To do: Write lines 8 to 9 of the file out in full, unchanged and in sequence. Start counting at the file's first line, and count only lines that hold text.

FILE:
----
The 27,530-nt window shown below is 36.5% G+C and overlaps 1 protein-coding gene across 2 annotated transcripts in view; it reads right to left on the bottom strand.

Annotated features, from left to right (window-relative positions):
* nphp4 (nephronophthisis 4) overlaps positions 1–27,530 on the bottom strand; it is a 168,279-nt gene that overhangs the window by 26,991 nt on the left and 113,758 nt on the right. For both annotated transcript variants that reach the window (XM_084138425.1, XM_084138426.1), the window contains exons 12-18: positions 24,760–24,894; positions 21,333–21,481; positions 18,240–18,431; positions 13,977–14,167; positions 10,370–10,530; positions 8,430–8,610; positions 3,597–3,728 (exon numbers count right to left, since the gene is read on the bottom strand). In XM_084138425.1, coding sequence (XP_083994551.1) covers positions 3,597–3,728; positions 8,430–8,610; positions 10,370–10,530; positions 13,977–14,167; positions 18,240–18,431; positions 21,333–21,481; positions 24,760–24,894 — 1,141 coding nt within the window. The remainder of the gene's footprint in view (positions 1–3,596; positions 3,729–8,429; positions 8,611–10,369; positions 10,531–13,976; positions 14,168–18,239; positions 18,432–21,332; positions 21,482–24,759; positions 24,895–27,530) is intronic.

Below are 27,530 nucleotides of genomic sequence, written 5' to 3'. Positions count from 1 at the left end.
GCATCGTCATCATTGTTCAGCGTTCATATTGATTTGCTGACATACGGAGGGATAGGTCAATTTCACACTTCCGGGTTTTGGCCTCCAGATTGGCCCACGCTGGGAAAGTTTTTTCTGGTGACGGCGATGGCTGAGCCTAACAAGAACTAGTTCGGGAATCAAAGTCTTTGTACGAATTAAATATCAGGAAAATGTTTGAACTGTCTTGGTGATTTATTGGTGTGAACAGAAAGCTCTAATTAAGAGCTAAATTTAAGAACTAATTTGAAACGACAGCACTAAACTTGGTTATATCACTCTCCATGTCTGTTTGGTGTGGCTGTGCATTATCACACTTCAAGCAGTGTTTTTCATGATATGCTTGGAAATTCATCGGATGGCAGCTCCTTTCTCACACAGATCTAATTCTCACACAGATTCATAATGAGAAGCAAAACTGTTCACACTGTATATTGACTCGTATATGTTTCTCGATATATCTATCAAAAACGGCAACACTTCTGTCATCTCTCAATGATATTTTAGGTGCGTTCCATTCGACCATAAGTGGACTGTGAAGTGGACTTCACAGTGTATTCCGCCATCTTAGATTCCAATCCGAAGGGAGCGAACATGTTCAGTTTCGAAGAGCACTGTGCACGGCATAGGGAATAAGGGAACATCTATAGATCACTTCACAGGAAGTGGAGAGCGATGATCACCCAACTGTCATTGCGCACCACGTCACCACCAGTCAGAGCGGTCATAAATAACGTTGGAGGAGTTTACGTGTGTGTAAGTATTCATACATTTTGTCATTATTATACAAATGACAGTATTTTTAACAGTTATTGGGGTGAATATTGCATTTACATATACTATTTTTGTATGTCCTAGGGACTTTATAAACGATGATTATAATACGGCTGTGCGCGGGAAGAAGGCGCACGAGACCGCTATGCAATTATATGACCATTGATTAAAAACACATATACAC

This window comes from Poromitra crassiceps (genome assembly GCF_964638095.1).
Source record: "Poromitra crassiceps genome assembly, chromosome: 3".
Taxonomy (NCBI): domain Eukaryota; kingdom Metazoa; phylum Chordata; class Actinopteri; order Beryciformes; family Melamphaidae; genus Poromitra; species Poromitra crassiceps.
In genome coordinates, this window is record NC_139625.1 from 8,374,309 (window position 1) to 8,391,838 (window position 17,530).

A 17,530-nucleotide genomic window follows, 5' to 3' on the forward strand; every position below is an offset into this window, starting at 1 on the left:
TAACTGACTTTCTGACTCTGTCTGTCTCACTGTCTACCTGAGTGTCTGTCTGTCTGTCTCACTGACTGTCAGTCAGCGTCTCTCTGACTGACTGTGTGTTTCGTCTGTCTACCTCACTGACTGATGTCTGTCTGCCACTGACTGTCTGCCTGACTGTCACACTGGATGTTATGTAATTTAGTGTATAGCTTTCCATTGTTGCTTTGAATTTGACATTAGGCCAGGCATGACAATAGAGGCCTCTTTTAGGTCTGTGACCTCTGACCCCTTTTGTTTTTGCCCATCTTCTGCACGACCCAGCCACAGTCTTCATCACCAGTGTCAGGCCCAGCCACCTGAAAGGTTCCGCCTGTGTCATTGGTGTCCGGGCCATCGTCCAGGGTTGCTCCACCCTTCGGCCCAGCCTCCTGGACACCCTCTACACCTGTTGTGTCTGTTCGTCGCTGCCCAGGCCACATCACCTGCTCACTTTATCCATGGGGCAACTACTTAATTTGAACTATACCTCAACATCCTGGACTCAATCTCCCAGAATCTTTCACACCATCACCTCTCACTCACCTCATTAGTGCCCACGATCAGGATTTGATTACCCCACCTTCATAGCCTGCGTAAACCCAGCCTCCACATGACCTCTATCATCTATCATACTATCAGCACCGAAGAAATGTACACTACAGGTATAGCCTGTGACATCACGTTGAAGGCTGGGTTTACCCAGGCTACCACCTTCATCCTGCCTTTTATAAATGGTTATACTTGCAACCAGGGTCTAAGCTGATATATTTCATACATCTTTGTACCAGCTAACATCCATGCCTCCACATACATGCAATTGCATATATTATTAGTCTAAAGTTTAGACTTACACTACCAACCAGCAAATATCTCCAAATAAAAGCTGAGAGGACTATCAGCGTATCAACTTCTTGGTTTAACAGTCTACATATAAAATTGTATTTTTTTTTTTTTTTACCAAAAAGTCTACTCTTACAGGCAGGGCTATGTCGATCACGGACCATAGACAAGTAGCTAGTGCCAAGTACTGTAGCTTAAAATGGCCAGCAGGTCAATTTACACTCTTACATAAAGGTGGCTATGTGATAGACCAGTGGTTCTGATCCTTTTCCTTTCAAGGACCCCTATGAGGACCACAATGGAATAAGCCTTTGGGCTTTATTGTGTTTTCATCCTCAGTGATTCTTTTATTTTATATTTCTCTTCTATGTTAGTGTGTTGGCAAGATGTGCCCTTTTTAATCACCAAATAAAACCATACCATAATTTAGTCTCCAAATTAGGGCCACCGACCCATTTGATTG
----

Taxonomy (NCBI): domain Eukaryota; kingdom Metazoa; phylum Chordata; class Actinopteri; order Beryciformes; family Melamphaidae; genus Poromitra; species Poromitra crassiceps.
In genome coordinates, this window is record NC_139625.1 from 8,374,309 (window position 1) to 8,391,838 (window position 17,530).